With just a minute and forty-one seconds to go before SpaceX was to embark on its latest launch mission yesterday, launch controllers decided to put a hold on the countdown. Sometimes a hold is just a temporary delay, but in this instance it led to the mission being scrubbed entirely. No new launch date has been announced.
The delay occurred because of a technical issue while the launch team was loading super-chilled liquid oxygen propellant into the rocket’s first and second stages, according to Fortune. “Preliminary (information) is that we were … looking at how much time we had left in the count to finish loading the liquid oxygen, and at that time the launch team decided that we would need to hold the countdown,” SpaceX commentator John Insprucker said during the live launch webcast.
A day earlier, the launch was called off because more time was needed to cool the liquid oxygen. The lower the temperature, the greater the density of the fuel and the more power the rocket will have.
The Falcon 9 rocket with its 9 Merlin 1 engines will need all the power it can muster to lift a 12,613 pound communications satellite into geosynchronous orbit. Built by Boeing, the satellite is owned by SES or Luxembourg. In order to remain stationary above a spot on earth, it must be in orbit approximately 24,000 miles above the earth. That is nearly 10 times higher than the orbit of the International Space Station.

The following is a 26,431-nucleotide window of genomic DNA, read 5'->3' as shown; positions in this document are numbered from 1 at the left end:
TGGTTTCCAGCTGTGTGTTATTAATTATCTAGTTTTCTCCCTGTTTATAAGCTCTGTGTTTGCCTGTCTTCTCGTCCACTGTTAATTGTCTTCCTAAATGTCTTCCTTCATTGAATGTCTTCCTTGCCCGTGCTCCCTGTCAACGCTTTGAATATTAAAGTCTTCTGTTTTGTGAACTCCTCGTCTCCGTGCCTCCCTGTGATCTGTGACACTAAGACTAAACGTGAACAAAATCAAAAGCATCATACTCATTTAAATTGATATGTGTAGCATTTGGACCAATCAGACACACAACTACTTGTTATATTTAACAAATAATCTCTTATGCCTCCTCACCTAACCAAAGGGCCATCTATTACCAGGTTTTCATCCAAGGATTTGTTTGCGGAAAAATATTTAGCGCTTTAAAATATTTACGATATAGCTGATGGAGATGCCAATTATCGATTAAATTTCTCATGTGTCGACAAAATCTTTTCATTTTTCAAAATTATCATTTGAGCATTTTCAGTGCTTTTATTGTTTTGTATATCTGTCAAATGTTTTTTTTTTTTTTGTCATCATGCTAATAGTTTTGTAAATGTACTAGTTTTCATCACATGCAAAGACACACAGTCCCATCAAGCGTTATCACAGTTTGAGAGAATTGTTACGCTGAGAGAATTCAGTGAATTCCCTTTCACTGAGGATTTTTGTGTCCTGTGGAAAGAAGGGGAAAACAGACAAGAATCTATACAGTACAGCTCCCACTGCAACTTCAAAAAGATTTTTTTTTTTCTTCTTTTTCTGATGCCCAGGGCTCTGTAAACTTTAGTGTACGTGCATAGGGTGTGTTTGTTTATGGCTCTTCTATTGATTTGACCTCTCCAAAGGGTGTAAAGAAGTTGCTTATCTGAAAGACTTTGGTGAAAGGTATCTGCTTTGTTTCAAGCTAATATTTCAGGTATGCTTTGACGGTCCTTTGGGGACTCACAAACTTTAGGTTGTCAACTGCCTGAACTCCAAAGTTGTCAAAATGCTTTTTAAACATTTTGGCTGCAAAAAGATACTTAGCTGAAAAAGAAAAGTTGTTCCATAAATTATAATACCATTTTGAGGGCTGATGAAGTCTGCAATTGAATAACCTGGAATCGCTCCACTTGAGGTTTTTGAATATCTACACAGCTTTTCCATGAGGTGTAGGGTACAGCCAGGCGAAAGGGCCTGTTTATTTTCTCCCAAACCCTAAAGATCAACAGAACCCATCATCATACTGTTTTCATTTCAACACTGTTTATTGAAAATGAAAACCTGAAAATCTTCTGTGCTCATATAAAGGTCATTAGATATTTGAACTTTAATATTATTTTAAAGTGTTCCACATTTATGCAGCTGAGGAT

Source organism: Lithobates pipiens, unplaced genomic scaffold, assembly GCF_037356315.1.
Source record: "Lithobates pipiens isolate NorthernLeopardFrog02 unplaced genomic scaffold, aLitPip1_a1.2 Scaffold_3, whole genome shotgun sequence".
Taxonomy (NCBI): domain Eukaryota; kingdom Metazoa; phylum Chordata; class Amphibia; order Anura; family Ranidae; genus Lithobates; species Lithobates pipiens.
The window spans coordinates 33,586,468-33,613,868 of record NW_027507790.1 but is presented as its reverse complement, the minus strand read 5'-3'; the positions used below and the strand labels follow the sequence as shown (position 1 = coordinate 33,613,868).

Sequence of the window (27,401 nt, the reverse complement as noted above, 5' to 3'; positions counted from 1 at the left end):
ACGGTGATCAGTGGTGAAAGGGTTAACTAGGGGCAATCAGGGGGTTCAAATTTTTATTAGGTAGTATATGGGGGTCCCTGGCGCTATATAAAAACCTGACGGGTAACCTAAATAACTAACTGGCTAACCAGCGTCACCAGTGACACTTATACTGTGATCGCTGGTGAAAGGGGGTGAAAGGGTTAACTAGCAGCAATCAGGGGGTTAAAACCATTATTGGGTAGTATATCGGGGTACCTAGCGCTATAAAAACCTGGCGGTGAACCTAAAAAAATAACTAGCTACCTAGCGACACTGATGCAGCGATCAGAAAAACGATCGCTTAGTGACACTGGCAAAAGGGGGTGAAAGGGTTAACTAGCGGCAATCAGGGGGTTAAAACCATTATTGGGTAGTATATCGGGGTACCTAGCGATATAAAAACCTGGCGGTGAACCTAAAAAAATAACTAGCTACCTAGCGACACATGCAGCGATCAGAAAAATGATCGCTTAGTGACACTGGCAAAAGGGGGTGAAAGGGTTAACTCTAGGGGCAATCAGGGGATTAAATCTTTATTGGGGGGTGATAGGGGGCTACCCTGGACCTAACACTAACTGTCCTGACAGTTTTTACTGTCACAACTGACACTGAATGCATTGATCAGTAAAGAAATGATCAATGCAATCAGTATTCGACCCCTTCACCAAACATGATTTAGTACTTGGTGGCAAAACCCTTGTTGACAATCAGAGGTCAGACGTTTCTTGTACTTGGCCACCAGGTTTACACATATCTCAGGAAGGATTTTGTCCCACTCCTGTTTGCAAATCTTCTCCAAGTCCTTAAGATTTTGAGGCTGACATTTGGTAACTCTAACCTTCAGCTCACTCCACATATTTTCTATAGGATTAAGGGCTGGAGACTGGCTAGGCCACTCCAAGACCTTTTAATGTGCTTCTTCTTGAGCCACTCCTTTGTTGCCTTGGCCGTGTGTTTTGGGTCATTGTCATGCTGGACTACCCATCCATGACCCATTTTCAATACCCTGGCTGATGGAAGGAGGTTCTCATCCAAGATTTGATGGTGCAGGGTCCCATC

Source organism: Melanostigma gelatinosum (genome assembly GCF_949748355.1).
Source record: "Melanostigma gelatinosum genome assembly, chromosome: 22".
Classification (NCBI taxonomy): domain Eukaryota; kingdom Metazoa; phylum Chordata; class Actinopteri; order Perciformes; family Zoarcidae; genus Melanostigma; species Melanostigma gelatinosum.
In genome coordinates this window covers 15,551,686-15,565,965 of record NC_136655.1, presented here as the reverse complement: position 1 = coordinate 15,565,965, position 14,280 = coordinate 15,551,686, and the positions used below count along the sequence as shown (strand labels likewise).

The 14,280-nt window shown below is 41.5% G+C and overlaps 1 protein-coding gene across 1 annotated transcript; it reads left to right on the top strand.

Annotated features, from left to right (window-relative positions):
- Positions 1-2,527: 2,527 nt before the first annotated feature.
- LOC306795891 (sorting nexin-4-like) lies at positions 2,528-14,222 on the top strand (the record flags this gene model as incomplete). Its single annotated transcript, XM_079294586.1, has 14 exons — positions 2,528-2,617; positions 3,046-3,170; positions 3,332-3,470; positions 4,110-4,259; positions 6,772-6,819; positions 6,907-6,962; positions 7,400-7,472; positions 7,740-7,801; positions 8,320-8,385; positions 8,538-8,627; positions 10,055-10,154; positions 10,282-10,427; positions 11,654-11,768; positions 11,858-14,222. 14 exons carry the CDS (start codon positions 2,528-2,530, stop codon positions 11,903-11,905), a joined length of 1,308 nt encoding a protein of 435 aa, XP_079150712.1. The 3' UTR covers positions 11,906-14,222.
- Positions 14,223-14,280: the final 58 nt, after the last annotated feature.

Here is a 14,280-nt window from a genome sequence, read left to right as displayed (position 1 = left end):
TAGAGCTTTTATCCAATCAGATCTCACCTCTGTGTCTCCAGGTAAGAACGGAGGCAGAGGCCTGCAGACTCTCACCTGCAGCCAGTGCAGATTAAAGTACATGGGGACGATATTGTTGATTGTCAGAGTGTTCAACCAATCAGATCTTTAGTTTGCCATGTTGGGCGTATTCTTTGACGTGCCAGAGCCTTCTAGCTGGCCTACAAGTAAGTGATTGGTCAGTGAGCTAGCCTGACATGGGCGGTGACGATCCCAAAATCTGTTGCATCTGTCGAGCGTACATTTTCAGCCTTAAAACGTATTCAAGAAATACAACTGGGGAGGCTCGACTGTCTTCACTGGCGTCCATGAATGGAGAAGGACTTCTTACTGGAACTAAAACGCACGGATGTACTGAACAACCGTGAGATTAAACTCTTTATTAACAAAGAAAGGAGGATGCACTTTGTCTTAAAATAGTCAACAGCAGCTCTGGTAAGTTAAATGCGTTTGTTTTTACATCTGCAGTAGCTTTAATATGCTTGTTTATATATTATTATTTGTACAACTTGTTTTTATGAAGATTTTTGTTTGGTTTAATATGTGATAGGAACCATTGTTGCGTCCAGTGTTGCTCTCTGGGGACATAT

Lifting all that weight that far means there will be very little fuel left to return the first stage of the Falcon 9 to earth. Recovery aboard a barge floating 400 miles off the coast of Florida will be attempted, but SpaceX has already said it will be surprised if the recovery is successful. That’s because there probably won’t be enough fuel remaining to maneuver the rocket accurately. That is one of the reasons why getting the liquid oxygen as cold as possible is considered essential to the mission.
Photo credit: SpaceX